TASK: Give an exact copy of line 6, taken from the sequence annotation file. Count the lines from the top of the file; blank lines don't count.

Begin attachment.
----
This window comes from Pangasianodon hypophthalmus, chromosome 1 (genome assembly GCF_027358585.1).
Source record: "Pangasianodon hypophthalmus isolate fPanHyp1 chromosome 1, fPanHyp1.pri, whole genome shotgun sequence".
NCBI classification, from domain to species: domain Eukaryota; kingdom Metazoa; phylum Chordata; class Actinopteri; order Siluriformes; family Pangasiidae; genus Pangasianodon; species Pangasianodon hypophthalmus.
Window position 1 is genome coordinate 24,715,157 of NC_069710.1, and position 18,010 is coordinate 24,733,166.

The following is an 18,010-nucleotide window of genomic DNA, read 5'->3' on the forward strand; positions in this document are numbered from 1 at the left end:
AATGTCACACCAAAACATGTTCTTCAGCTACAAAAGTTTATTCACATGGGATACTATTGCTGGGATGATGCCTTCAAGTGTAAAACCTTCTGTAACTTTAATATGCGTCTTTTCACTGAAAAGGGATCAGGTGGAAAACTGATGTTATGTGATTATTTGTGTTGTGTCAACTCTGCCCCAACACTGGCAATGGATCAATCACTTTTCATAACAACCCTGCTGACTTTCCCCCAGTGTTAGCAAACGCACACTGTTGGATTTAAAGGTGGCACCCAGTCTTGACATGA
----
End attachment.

AATGTCACACCAAAACATGTTCTTCAGCTACAAAAGTTTATTCACATGGGATACTATTGCTGGGATGATGCCTTCAAGTGTAAAACCTTCTGTAACTTTAATATGCGTCTTTTCACTGAAAAGGGATCAGGTGGAAAACTGATGTTATGTGATTATTTGTGTTGTGTCAACTCTGCCCCAACACTGGCAATGGATCAATCACTTTTCATAACAACCCTGCTGACTTTCCCCCAGTGTTAGCAAACGCACACTGTTGGATTTAAAGGTGGCACCCAGTCTTGACATGA